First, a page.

WASHINGTON, D.C. (NBC) – President Biden is addressing two major challenges: the pandemic and voting rights protections.
Thursday morning, he’ll update the American people on his administration’s COVID response before pushing for federal voting rights legislation in a meeting with Senate Democrats. The president is hoping to persuade moderate holdouts to get on board.
There’s a mixed picture Thursday morning with a new California study finding the Omicron variant that now accounts for 98% of U.S. cases, is less likely to lead to hospitalization, ICU admission or death than the Delta variant.
CDC Director Rochelle Walensky said, “It’s important to note that omicron continues to be much more transmissible than delta.”
The sheer number of cases means nationwide, ICUs are 82% full, a pandemic high.
Dr. Hassan Khouli with Critical Care Medicine Cleveland Clinic said, “We have more patients, our patients are sicker.”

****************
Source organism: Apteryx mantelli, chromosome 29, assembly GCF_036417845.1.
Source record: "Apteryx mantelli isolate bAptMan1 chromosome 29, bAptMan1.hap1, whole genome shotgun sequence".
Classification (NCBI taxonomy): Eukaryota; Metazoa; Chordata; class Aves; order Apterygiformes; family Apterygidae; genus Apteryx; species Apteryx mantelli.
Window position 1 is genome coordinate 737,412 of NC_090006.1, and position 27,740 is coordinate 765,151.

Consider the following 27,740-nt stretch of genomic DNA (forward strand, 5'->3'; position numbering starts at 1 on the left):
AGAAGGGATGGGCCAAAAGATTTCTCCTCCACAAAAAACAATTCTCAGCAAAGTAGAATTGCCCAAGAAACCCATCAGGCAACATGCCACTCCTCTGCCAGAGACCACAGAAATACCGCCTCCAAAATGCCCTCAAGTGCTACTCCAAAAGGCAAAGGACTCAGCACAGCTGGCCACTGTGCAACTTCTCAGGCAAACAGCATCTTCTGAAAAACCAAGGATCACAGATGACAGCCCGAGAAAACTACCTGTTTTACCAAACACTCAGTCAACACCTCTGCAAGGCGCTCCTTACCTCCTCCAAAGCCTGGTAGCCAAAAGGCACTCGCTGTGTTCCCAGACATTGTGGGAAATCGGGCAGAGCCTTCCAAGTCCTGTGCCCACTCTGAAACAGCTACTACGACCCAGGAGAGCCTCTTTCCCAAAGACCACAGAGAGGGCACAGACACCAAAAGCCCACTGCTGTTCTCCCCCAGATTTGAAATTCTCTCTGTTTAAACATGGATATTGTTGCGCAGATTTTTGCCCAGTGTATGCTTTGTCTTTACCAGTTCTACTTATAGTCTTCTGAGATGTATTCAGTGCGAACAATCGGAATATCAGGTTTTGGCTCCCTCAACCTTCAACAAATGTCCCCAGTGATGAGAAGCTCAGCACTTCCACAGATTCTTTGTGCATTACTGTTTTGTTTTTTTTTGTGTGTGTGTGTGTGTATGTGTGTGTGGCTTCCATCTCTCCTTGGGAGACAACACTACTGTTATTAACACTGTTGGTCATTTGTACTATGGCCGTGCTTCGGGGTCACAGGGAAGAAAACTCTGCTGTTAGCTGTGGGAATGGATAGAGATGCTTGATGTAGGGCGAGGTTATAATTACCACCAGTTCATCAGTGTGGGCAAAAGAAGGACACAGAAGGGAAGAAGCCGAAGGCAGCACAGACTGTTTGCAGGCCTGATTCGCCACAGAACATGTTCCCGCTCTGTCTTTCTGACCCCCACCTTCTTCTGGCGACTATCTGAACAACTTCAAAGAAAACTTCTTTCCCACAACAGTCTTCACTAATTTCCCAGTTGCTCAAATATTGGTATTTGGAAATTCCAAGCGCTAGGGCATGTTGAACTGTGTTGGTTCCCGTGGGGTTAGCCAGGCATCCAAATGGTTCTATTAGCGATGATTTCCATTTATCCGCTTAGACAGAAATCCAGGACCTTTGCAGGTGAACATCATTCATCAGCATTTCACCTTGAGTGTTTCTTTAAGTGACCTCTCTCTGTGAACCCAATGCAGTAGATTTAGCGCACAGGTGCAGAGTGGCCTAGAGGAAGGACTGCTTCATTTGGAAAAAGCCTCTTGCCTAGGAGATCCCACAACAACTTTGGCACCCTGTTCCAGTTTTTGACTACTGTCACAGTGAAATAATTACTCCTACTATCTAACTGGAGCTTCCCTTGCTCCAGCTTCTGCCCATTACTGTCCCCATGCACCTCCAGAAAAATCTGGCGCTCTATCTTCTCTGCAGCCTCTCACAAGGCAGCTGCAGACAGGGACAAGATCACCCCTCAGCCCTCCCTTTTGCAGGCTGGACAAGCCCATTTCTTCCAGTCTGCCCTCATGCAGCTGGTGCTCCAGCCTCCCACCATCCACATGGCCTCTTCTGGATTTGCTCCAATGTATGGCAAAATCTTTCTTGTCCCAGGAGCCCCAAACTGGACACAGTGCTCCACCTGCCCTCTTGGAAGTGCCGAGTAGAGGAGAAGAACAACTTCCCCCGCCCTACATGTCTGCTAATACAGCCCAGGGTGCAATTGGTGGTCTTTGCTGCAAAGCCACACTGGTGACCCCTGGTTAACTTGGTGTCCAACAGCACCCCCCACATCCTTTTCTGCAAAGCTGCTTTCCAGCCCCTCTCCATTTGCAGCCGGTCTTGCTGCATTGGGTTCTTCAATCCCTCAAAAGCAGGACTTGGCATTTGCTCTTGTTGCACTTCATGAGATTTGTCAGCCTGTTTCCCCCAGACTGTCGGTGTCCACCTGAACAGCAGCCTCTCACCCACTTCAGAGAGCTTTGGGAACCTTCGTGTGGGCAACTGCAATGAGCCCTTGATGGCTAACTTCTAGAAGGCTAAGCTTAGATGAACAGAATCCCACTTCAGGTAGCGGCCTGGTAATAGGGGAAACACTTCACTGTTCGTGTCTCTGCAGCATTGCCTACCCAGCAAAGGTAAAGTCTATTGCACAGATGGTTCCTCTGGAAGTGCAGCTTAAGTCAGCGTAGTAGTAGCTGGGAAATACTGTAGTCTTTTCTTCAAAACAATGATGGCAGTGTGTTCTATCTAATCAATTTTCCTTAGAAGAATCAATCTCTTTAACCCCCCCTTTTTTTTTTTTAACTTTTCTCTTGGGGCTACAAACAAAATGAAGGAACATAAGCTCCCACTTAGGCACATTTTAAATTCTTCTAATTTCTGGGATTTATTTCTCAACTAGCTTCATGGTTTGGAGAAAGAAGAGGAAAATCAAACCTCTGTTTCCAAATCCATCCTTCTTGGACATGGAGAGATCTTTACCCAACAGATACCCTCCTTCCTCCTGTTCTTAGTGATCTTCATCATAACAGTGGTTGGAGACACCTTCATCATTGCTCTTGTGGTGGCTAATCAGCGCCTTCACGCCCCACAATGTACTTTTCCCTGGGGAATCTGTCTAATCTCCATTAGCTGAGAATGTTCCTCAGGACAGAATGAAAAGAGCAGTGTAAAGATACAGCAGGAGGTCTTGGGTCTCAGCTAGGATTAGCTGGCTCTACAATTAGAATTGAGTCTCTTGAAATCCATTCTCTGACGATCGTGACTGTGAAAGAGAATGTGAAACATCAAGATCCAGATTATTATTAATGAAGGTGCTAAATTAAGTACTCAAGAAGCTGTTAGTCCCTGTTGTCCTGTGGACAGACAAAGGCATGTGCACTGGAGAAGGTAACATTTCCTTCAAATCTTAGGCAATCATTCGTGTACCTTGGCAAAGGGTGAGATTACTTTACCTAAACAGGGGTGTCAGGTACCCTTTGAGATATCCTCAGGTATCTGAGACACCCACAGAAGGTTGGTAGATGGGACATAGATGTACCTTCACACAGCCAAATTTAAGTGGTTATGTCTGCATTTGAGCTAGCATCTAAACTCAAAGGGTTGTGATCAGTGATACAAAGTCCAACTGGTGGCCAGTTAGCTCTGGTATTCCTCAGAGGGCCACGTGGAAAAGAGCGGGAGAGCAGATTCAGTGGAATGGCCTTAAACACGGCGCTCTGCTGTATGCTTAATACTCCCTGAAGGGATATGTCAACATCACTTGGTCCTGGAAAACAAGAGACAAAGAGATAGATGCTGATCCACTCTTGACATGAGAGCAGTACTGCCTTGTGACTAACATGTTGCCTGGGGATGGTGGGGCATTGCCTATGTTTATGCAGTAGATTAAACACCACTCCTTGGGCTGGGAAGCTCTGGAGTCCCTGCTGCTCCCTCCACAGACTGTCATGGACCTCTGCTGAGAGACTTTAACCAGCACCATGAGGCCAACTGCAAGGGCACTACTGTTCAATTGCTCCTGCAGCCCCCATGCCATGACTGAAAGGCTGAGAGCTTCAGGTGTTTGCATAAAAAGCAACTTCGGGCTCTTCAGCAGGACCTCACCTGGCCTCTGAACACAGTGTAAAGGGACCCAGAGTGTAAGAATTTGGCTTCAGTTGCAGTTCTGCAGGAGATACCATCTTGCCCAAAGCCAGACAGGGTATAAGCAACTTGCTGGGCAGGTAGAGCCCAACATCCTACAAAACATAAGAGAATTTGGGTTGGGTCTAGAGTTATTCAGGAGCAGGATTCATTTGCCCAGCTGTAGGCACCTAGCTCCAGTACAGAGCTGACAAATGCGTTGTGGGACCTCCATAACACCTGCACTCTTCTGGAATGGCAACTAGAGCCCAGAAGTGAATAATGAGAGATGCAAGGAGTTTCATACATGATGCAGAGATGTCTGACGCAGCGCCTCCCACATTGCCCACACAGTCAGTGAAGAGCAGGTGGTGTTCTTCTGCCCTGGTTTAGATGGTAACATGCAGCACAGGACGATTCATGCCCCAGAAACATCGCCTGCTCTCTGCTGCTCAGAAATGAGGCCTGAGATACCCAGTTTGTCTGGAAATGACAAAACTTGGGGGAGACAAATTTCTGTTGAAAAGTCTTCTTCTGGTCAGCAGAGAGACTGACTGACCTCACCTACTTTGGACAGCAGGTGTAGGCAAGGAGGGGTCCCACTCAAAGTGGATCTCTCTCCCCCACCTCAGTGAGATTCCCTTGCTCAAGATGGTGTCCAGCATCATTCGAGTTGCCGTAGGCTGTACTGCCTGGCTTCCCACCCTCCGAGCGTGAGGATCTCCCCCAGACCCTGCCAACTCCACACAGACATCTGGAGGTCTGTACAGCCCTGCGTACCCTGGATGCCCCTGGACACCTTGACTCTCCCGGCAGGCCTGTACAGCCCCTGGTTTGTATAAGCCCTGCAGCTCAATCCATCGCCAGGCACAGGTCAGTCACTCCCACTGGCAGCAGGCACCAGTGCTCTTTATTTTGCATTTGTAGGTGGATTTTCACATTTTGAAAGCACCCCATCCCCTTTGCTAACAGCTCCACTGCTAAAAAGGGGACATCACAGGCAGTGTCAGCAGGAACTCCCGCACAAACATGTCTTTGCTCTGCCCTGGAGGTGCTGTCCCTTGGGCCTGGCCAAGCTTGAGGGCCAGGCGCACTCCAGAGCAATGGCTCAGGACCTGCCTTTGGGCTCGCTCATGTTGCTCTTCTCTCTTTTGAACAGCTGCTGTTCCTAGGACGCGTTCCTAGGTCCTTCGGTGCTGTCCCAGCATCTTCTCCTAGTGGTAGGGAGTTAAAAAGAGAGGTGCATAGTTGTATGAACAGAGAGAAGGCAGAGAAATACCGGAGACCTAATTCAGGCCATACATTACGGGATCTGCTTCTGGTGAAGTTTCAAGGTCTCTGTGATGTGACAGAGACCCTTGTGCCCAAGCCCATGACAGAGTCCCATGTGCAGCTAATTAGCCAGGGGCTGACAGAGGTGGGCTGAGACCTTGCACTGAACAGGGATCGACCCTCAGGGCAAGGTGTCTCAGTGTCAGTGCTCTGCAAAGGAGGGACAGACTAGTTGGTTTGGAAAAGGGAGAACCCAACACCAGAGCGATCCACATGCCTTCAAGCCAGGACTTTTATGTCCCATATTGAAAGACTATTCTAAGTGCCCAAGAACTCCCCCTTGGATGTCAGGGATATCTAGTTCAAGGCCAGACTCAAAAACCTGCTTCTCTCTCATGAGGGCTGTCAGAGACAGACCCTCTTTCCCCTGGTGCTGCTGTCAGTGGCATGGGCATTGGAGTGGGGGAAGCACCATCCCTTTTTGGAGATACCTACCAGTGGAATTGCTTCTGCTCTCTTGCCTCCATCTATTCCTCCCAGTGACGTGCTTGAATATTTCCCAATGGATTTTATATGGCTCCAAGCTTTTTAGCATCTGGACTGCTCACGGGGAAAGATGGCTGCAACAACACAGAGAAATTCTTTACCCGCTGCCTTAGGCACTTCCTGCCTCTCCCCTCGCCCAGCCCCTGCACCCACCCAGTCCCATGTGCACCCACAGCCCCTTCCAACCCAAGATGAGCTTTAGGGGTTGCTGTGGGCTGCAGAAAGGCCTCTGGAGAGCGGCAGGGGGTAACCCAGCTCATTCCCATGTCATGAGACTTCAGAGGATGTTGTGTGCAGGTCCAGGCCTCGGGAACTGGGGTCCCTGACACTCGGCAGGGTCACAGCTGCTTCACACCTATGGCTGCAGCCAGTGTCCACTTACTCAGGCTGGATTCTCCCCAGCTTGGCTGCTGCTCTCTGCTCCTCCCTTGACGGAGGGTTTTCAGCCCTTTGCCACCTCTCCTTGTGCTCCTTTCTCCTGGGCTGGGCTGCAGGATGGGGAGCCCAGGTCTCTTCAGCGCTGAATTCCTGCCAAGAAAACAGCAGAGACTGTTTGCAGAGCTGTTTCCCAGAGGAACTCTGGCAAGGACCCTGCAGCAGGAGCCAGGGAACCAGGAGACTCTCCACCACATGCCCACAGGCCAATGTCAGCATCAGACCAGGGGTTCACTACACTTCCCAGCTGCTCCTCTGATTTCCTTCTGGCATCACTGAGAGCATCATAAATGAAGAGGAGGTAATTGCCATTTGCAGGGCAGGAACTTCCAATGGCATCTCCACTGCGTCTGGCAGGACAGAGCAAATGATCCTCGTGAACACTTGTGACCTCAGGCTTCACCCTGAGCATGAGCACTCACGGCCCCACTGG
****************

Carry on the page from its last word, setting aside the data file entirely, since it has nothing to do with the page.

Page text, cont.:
With businesses and schools struggling to stay open, the White House is now sending 10 million more COVID tests to K-12 schools every month and naming a new testing coordinator charged with increasing access across the country and speeding up results.
President Biden is also seeking results on a separate policy priority protecting the right to vote.
Vice President Kamala Harris said, “I don’t think anyone should be absolved from the responsibility of preserving and protecting our democracy.”
The president will meet with Senate Democrats as two moderate holdouts threaten to derail federal voting rights legislation. They’re against changing longstanding Senate rules to overcome united Republican opposition.
Despite the uncertainty, Democratic leaders are promising a vote on two voting bills by Monday.
The House rules committee met last night to begin the process of advancing voting rights legislation. The Senate could start a debate as soon as Thursday.